Thursday, July 19, 2012

Old Fashioned......

This post is destined to tick some people off. But after careful consideration of the four people I'm SURE of who read my blog, maybe it won't be my regular audience.

The closest "real" newspaper to us is the same one in the college town where I used to live, work, and breathe football. On Sundays they publish the baby announcements for the previous week, and sometimes I scan them. I look for former students (even though some of them are probably old enough to be grandparents by now), and sometimes I look for unusual names. This usually leads to an extended session of head-shaking at the spelling of babies' names these days, and then I'm sorry I bothered.

What really bothers me, though, is the number of babies born to single moms these days. I am dismayed by the births that are proudly published in the paper with only a mama, no daddy in sight.

I know, I know, that's terribly old-fashioned (and perhaps narrow-minded) of me. And I shouldn't make judgments without knowing all the facts. There are situations in which I would find it acceptable for a single woman to have a baby.

Most of the ones I've been acquainted with, however, are teenagers. They aren't financially or emotionally equipped to handle a baby (or two), and many, many of them aren't even with the "baby daddy" long enough for him to be present at the birth. They are still more interested in partying than settling down, and they seem to resent the fact that the baby interferes with their social lives.

I feel sort of hypocritical for even saying this. I mean, I was a single mom too, but I WAS married when I had the baby. She was planned, right down to the number of sick days I would need for maternity leave, and I THOUGHT I knew what I was doing. I was college-educated, married, had a (sort of) good job with benefits, and having a baby was TOUGH on me. Having two babies was even tougher, so I had to divorce one of them.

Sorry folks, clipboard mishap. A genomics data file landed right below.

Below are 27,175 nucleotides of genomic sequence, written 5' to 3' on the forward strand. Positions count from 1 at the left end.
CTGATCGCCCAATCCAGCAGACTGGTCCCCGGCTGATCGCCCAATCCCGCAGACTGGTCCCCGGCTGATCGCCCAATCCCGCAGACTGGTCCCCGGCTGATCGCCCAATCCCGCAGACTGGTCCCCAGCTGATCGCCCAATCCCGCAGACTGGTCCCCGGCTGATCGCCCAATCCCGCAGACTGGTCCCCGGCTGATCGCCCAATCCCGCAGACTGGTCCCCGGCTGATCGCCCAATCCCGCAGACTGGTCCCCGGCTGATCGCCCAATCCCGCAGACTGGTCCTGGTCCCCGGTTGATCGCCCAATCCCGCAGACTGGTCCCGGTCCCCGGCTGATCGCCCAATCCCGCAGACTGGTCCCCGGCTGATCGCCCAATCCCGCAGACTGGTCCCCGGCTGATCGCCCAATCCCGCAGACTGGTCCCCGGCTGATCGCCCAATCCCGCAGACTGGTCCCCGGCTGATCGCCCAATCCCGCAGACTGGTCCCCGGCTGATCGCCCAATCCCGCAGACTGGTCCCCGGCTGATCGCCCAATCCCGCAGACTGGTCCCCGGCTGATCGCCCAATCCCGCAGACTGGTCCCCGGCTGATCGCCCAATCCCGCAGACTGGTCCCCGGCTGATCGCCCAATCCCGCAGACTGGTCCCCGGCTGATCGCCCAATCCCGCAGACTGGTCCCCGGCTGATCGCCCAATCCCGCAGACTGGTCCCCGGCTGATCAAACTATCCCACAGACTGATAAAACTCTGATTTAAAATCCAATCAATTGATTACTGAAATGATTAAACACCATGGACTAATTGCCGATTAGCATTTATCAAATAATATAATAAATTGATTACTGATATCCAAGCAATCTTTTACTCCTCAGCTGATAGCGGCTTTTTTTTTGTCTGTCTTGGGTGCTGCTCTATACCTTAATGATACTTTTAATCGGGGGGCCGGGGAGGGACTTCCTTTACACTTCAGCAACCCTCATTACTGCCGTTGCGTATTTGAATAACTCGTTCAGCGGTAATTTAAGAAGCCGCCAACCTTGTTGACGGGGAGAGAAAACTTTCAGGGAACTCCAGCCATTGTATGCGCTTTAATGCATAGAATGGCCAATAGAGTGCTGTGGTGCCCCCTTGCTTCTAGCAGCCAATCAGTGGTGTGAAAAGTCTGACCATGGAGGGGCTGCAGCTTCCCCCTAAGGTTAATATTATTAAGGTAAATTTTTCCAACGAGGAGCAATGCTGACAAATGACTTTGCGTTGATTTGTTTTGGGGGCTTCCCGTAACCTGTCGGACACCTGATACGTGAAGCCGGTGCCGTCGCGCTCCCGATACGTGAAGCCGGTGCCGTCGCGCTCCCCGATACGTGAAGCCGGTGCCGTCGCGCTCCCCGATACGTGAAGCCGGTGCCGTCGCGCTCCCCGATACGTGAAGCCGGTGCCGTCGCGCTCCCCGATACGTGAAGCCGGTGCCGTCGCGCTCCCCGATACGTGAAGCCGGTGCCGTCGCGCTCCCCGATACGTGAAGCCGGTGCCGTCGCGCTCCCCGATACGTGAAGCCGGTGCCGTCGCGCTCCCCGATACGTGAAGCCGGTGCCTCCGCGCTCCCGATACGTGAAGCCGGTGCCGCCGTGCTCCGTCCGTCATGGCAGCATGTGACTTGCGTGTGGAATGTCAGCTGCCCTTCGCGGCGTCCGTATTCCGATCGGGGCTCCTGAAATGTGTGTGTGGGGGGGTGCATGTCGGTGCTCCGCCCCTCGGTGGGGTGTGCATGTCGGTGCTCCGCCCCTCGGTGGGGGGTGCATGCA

We had a student last year who got pregnant, and like a lot of them she brought her ultrasound pictures to school and passed them around for everyone to see. Sigh. Then she had a "miscarriage" that she later admitted in a teacher conference was actually an abortion (she spilled all those details, we surely didn't ask). She graduated and had plans to continue her education, because heaven knows a high school diploma isn't good enough these days. Then I read on that time-sucking social media site that she is pregnant again and expecting in July and "super excited!!!!!" Double sigh.

And the grandparents. I wrote once about the mom who brought her daughter in to interview for a slot at our school because she was pregnant. She wanted her daughter to come to our school until she had the baby, then the mom wanted her to go back to the traditional school so she could have a "normal senior year," complete with cheerleading. What she really wanted was a chance for her daughter to avoid the inevitable gossip long enough to earn some credits, then go back when someone else was the topic. Triple sigh.

There are stories from the other end of the spectrum, too. One of our former students (who is actually the daughter of a former friend and classmate of mine) also came to us because she was pregnant. Her boyfriend was younger than she, and she made the (to me) adult decision to put her child up for adoption. She went through an agency, met the couple, bonded with them throughout her pregnancy, and helped them decide on the name "Max." When the baby was born (and believe me, she had the normal nine-month pregnancy, long enough for these things to have been ironed out), the boy's PARENTS didn't allow him to sign the papers to let the adoption go through. THEY wanted to raise the baby. What are these people thinking? The happy ending to this story is that she kept the baby, had/has tremendous family support, has graduated from UGA, and is pursuing graduate school. And by the looks of her FB postings, she is an incredible mom. I'm afraid, though, that she is the exception.

I truly wish I could do another dissertation (did I really just SAY that?) about the teen moms just in our county. I think it would make for fascinating reading. I know it happens everywhere, but there is something strange about the culture in our county that makes me go "huh?" Wait...did I just say "something strange"? As in singular? Oops... my bad.

Maybe I'll contact my former dissertation committee chair. We could do an article together or something. It wouldn't be the all-American novel, but it would be SOMETHING.

Jumping down off my high horse now,



DJan said...

Today's mores are so different than when I grew up that I hardly can connect them with anything meaningful. I think it would be great if you wrote about this phenomenon. I too think it's sad, but what do I know? I'm old and out of style.

Julie said...

You're looking at it from an adult perspective, knowing how difficult it is to raise a child by yourself. It is sad, especially sad for the child who will suffer the residual social ostracism their whole life. We all know that the child is blameless, but society will repeatedly make them feel less than whole.